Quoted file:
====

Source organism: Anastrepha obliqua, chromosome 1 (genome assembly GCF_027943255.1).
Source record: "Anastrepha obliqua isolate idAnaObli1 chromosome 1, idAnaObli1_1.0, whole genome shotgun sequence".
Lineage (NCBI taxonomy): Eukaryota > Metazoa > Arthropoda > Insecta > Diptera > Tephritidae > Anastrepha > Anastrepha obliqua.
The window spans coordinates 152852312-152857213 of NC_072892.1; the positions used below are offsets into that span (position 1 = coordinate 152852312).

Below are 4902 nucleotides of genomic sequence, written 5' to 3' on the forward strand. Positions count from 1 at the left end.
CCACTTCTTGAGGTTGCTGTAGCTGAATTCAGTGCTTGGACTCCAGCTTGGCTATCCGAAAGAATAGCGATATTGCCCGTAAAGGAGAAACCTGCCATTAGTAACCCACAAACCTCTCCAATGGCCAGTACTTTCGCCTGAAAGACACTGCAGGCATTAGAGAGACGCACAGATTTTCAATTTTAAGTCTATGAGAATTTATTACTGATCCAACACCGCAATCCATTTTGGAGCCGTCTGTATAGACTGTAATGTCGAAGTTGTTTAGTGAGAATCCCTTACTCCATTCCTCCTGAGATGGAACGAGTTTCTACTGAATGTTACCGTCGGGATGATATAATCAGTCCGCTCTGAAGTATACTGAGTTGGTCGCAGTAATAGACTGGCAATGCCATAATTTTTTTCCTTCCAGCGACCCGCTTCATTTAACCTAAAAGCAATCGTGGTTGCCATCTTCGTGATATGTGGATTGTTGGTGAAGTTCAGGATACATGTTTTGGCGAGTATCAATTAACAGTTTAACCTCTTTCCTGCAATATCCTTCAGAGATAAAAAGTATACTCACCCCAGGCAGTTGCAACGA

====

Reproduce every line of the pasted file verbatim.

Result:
Source organism: Anastrepha obliqua, chromosome 1 (genome assembly GCF_027943255.1).
Source record: "Anastrepha obliqua isolate idAnaObli1 chromosome 1, idAnaObli1_1.0, whole genome shotgun sequence".
Lineage (NCBI taxonomy): Eukaryota > Metazoa > Arthropoda > Insecta > Diptera > Tephritidae > Anastrepha > Anastrepha obliqua.
The window spans coordinates 152852312-152857213 of NC_072892.1; the positions used below are offsets into that span (position 1 = coordinate 152852312).

Below are 4902 nucleotides of genomic sequence, written 5' to 3' on the forward strand. Positions count from 1 at the left end.
CCACTTCTTGAGGTTGCTGTAGCTGAATTCAGTGCTTGGACTCCAGCTTGGCTATCCGAAAGAATAGCGATATTGCCCGTAAAGGAGAAACCTGCCATTAGTAACCCACAAACCTCTCCAATGGCCAGTACTTTCGCCTGAAAGACACTGCAGGCATTAGAGAGACGCACAGATTTTCAATTTTAAGTCTATGAGAATTTATTACTGATCCAACACCGCAATCCATTTTGGAGCCGTCTGTATAGACTGTAATGTCGAAGTTGTTTAGTGAGAATCCCTTACTCCATTCCTCCTGAGATGGAACGAGTTTCTACTGAATGTTACCGTCGGGATGATATAATCAGTCCGCTCTGAAGTATACTGAGTTGGTCGCAGTAATAGACTGGCAATGCCATAATTTTTTTCCTTCCAGCGACCCGCTTCATTTAACCTAAAAGCAATCGTGGTTGCCATCTTCGTGATATGTGGATTGTTGGTGAAGTTCAGGATACATGTTTTGGCGAGTATCAATTAACAGTTTAACCTCTTTCCTGCAATATCCTTCAGAGATAAAAAGTATACTCACCCCAGGCAGTTGCAACGA